A London trader may have (momentarily) turned Trump’s lie about China’s falling currency into reality

The “falling” yuan.
The “falling” yuan.
Image: Reuters/Aly Song
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On Sunday (Dec. 4) night, president-elect Donald J. Trump took to Twitter to accuse China of devaluing its currency—even though it has been doing exactly the opposite of what he claims. In less than 24 hours, the Chinese yuan plummeted about 10% against the dollar—at least according to Google Finance and popular currency portal XE.com.

Image for article titled A London trader may have (momentarily) turned Trump’s lie about China’s falling currency into reality
Image: Screenshot from XE.com

On Monday (Dec. 5) afternoon, the USD/CNY exchange rate was quoted at 7.48 on XE.com for a few hours, but then recovered to 6.88 at around 6pm EST time, a normal level that was reported by other major financial data providers during that period. But the exchange rate on Google stayed at the same level on Monday evening.

Google seems to be wrong.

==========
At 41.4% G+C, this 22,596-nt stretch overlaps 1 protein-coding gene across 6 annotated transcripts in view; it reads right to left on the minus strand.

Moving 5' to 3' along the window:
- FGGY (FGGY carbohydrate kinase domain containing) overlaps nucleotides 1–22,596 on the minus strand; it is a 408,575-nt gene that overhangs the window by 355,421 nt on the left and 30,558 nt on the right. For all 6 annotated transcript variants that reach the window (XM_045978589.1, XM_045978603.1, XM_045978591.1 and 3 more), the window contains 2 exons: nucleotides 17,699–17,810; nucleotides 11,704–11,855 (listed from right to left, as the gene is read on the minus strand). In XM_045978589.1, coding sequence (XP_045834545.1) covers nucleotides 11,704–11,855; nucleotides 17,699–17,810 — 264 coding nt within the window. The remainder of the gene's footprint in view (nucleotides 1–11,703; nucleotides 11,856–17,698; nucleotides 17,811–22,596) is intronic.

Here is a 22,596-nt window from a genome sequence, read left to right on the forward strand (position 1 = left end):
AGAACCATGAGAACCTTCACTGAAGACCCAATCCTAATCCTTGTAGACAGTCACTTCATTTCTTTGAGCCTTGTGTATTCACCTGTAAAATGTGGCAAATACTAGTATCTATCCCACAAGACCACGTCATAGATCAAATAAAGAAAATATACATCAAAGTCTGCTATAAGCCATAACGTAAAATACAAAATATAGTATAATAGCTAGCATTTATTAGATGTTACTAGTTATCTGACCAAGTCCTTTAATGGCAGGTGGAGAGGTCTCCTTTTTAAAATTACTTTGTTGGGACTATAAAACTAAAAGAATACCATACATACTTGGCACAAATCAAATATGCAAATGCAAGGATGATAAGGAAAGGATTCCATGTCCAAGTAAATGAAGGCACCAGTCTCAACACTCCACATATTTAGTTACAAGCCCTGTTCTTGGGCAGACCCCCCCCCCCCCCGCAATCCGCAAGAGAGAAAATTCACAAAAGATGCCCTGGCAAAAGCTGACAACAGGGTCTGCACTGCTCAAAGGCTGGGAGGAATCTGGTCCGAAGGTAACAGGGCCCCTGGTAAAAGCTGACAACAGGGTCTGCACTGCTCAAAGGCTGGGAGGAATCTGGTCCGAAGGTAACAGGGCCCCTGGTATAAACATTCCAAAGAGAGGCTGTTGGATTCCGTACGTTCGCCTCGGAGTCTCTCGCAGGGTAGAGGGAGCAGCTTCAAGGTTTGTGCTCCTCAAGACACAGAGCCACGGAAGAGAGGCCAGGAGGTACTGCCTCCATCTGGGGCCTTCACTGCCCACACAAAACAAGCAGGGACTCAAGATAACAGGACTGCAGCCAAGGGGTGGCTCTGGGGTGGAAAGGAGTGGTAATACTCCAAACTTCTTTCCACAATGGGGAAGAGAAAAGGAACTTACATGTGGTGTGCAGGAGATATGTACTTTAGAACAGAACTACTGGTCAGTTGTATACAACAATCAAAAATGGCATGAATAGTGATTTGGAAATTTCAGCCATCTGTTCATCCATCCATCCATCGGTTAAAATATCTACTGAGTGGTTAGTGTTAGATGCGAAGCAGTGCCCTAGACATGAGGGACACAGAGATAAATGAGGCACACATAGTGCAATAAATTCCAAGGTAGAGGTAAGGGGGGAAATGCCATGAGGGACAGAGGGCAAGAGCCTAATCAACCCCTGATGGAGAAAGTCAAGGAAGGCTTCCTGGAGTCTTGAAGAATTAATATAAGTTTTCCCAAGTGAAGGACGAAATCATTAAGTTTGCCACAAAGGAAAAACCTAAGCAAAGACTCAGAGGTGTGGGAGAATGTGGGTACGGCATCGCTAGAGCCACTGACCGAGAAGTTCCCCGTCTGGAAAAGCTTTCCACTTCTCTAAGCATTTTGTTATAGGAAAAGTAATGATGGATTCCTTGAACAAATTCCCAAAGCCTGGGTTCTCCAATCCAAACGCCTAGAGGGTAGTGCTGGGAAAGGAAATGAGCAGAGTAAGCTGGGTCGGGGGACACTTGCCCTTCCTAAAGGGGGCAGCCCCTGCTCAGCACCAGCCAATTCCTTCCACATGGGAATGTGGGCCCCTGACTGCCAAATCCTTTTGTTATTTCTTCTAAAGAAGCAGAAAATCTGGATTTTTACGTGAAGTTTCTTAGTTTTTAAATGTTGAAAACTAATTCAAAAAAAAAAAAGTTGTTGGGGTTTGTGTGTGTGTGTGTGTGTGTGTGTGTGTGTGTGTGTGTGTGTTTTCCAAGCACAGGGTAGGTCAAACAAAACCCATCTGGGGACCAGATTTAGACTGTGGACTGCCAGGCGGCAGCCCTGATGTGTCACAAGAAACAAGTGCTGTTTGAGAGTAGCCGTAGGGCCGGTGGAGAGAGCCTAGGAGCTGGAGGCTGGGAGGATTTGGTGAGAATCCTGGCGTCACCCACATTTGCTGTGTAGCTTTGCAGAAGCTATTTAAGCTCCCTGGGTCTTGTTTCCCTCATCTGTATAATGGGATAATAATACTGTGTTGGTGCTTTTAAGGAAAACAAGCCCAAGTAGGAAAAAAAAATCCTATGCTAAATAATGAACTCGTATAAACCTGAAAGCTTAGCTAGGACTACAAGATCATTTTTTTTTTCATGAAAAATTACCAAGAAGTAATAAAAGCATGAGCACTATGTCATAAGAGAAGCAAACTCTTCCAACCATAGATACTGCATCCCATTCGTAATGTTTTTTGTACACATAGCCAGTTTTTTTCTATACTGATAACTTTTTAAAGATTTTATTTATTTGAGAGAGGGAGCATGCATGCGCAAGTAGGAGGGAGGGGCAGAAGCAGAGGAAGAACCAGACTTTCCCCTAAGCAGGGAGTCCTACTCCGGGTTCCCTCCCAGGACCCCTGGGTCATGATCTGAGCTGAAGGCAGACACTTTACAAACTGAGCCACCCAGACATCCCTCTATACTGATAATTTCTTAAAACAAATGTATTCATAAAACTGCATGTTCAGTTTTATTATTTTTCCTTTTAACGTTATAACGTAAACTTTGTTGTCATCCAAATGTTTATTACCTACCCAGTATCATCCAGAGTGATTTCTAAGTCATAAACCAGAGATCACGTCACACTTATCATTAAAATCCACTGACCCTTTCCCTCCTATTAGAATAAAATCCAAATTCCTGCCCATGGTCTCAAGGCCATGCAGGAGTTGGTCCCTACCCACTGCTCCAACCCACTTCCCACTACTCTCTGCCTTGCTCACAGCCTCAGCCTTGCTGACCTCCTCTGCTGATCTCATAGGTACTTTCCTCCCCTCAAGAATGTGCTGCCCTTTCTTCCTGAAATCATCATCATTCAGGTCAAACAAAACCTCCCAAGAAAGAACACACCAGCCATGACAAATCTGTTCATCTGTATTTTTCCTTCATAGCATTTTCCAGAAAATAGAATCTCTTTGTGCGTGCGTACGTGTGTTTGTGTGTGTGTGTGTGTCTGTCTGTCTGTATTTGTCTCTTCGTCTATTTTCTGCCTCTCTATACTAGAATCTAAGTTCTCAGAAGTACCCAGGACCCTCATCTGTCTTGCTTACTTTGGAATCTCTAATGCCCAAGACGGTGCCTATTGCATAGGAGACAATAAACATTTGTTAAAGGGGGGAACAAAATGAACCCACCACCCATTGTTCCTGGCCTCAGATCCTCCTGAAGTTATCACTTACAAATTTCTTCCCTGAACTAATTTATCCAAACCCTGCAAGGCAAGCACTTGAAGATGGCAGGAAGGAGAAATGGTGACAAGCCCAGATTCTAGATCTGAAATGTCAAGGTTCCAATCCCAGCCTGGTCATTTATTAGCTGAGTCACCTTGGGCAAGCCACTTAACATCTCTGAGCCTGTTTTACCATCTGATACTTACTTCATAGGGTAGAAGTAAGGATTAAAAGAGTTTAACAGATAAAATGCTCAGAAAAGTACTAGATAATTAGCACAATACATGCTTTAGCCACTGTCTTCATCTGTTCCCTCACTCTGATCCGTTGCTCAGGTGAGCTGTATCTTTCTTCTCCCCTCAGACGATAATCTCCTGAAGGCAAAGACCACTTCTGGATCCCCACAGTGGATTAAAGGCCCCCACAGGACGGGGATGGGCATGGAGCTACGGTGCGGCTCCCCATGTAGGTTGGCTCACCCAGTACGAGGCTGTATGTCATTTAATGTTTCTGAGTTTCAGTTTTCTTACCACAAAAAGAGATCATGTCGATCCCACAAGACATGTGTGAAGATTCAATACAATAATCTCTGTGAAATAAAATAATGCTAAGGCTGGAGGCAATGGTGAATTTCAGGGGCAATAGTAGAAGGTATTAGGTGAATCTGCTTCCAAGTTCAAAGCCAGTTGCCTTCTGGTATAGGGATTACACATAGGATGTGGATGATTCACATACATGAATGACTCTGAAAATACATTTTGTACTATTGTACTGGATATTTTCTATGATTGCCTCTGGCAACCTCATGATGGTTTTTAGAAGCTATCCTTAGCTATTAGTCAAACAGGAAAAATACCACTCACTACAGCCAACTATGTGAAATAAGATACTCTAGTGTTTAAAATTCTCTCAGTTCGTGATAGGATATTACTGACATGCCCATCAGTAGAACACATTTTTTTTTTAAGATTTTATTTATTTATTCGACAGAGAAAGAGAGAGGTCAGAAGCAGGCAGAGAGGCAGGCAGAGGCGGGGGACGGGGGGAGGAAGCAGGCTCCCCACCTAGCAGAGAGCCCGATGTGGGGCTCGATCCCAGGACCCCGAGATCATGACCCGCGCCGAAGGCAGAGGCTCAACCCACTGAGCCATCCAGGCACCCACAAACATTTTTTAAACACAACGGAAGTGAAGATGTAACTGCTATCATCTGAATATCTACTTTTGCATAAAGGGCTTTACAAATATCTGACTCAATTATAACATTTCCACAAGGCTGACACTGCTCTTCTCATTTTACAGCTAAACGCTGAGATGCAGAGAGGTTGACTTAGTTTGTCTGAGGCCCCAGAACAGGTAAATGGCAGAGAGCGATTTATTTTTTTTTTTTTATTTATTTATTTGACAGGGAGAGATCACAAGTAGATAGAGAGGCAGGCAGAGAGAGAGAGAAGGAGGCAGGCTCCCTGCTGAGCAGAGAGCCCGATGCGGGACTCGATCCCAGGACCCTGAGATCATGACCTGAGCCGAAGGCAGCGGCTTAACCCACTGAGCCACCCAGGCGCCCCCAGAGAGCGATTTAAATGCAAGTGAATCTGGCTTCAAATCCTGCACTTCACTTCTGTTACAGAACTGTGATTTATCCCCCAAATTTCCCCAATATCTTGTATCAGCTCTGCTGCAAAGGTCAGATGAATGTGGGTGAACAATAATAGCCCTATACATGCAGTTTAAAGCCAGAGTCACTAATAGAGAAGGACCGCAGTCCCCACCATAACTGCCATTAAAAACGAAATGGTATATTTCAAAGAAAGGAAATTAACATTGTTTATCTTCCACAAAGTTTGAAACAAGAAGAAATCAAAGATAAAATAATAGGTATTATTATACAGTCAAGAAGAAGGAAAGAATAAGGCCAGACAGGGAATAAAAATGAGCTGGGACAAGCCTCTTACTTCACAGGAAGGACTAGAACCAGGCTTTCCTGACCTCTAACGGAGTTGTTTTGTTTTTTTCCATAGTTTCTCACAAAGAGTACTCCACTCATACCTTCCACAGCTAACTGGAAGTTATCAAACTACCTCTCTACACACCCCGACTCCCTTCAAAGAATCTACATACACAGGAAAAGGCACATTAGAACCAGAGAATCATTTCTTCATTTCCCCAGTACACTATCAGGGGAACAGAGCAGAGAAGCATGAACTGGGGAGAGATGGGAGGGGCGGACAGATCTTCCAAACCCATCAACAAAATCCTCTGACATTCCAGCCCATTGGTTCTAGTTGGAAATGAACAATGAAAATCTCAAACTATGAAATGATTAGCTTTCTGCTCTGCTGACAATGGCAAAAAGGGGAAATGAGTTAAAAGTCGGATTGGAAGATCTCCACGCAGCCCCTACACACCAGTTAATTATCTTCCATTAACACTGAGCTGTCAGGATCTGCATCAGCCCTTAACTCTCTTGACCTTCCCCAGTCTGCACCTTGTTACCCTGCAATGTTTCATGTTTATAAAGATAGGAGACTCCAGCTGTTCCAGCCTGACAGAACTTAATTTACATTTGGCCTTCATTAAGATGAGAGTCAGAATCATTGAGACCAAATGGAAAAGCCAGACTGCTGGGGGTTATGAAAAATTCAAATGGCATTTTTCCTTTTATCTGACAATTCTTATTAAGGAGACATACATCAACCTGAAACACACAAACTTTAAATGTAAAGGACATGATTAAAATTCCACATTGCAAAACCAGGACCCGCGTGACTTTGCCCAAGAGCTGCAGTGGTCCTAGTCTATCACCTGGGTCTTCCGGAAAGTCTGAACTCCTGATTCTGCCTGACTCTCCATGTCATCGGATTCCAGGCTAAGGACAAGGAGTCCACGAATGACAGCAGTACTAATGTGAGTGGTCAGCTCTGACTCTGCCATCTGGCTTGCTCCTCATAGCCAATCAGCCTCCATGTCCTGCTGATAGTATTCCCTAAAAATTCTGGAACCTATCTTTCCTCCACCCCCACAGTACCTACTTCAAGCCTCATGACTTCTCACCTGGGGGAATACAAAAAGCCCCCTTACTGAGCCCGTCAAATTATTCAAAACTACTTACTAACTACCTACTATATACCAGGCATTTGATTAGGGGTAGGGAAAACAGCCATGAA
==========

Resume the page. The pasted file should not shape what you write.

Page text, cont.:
Google seems to be wrong.
Image: Screenshot at 8.57pm EST time

At 7.48, the Chinese currency would be at its weakest level since the 2008 financial crisis, and Trump’s theory about Beijing artificially making its goods cheaper to boost exports could be true. But it’s not.

The discrepancy was most likely caused by London-based broker ICAP, which was quoting a price for the yuan that was out of line with quotes by other brokers. And as one Twitter user noted, the CNY rate quoted by ICAP was also wildly out of line with the freely-traded offshore yuan, known as CNH, which usually trades within close range of the onshore CNY rate:

Google Finance and XE.com may have used the erroneous data provided by ICAP. If so, it would not be the first time the two messed up its rates. In December, the two sites overvalued the Bahraini currency against the dollar by at least 40%, spreading panic in the little Persian Gulf nation.

A spokesperson for ICAP told Quartz that the broker erroneously quoted the USD/CNY exchange rate due to “the inaccuracy of a third party feed,” but has later corrected the price.

Google and XE.com didn’t immediately reply to Quartz’s inquiry.

This post was updated with ICAP’s response.